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J Therm Biol. 2017 Jul;67:1-8. doi: 10.1016/j.jtherbio.2017.04.007. Epub 2017 Apr 19.

Freeze-responsive regulation of MEF2 proteins and downstream gene networks in muscles of the wood frog, Rana sylvatica.

Author information

1
Institute of Biochemistry and Department of Biology, Carleton University, 1125 Colonel By Drive, Ottawa, Ontario, Canada K1S 5B6.
2
Institute of Biochemistry and Department of Biology, Carleton University, 1125 Colonel By Drive, Ottawa, Ontario, Canada K1S 5B6. Electronic address: kenneth_storey@carleton.ca.

Abstract

The wood frog survives frigid North American winters by retreating into a state of suspended animation characterized by the freezing of up to 65% of total body water as extracellular ice and displaying no heartbeat, breathing, brain activity, or movement. Physiological and biochemical adaptations are in place to facilitate global metabolic depression and protect against the consequences of whole body freezing. This study examined the myocyte enhancer factor 2 (MEF2) transcription factor family, proteins responsible for coordinating selective gene expression of a myriad of cellular functions from muscle development and remodelling to various stress responses. Immunoblotting, subcellular localization, and RT-PCR were used to analyze the regulation of MEF2A and MEF2C transcription factors and selected downstream targets under their control at transcriptional, translational, and post-translational levels in skeletal and cardiac muscles from control, frozen and thawed frogs. Both MEF2A/C proteins were freeze-responsive in skeletal muscle, displaying increases of 1.7-2 fold for phosphorylated MEF2AThr312 and MEF2CThr300 during freezing with an enrichment of nuclear phosphorylated MEF2 proteins (by 1.7-2.1 fold) observed as early as 4h post-freezing. Despite the reduced response of total and phosphorylated MEF2A/C protein levels observed in cardiac muscle, the MEF2 downstream gene targets (glucose transporter-4, calreticulin, and creatine kinase brain and muscle isozymes) displayed similar increases in transcript levels (1.7-4.8 fold) after 24h freezing in both muscle types. This study describes a novel freeze-responsive function for MEF2 transcription factors and further elaborates our understanding of the molecular mechanisms underlying natural freeze tolerance. This novel freeze-responsive regulation suggests a role for MEF2s and downstream genes in cryoprotectant glucose distribution, calcium homeostasis, and maintenance of energy reserves vital for successful freeze tolerance.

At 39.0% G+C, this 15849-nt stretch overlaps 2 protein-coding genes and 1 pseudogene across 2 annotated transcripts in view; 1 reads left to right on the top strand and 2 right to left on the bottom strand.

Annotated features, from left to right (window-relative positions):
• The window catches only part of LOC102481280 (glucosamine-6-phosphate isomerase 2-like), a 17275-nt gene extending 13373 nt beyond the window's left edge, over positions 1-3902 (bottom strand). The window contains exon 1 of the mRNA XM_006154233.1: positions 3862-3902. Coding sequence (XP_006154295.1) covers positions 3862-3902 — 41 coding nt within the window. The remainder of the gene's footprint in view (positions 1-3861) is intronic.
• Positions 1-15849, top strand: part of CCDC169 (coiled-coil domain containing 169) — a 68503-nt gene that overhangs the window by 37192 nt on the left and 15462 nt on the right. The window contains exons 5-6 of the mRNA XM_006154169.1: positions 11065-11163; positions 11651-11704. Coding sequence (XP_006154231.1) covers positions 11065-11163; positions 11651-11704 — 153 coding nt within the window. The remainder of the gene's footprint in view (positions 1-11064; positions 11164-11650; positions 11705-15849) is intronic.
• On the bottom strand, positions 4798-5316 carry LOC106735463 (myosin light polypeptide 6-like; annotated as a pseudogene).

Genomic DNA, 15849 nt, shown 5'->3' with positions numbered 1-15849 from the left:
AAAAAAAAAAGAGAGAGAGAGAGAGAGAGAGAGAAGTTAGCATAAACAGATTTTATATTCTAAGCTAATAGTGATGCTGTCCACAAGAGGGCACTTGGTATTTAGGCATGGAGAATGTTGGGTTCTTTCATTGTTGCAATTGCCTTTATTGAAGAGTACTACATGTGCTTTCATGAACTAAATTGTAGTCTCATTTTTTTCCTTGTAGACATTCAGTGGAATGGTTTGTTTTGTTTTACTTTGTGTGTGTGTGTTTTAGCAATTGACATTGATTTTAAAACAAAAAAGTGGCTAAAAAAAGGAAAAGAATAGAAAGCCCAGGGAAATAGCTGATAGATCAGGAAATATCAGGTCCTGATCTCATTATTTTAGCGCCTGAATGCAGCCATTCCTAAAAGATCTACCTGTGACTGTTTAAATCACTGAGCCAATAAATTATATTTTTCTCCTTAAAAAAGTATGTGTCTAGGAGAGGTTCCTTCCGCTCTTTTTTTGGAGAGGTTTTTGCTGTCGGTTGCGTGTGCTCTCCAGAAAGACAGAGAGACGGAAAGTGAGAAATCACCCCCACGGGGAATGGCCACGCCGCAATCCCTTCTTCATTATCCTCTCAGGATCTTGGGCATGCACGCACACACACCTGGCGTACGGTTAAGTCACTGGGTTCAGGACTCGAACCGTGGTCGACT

KEYWORDS:

Freeze tolerance; Heart; Myocyte enhancer factor 2; Skeletal muscle; Transcriptional regulation

PMID:
28558931
DOI:
10.1016/j.jtherbio.2017.04.007
[Indexed for MEDLINE]

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